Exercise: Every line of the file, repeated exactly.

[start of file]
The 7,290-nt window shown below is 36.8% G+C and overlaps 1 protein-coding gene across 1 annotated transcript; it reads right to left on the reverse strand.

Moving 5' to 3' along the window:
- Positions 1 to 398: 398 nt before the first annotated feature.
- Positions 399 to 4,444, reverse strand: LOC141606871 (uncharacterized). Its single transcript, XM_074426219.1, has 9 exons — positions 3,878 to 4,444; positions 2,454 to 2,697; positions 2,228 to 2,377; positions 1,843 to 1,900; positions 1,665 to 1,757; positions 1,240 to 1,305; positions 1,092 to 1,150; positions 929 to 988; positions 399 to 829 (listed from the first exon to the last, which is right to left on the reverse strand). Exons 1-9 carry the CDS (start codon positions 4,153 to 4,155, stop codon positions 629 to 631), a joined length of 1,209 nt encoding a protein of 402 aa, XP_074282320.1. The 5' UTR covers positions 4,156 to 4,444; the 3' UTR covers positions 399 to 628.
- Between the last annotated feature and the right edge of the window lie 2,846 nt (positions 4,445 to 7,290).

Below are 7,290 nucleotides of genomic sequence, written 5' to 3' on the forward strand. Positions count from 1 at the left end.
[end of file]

The 7,290-nt window shown below is 36.8% G+C and overlaps 1 protein-coding gene across 1 annotated transcript; it reads right to left on the reverse strand.

Moving 5' to 3' along the window:
- Positions 1 to 398: 398 nt before the first annotated feature.
- Positions 399 to 4,444, reverse strand: LOC141606871 (uncharacterized). Its single transcript, XM_074426219.1, has 9 exons — positions 3,878 to 4,444; positions 2,454 to 2,697; positions 2,228 to 2,377; positions 1,843 to 1,900; positions 1,665 to 1,757; positions 1,240 to 1,305; positions 1,092 to 1,150; positions 929 to 988; positions 399 to 829 (listed from the first exon to the last, which is right to left on the reverse strand). Exons 1-9 carry the CDS (start codon positions 4,153 to 4,155, stop codon positions 629 to 631), a joined length of 1,209 nt encoding a protein of 402 aa, XP_074282320.1. The 5' UTR covers positions 4,156 to 4,444; the 3' UTR covers positions 399 to 628.
- Between the last annotated feature and the right edge of the window lie 2,846 nt (positions 4,445 to 7,290).

Below are 7,290 nucleotides of genomic sequence, written 5' to 3' on the forward strand. Positions count from 1 at the left end.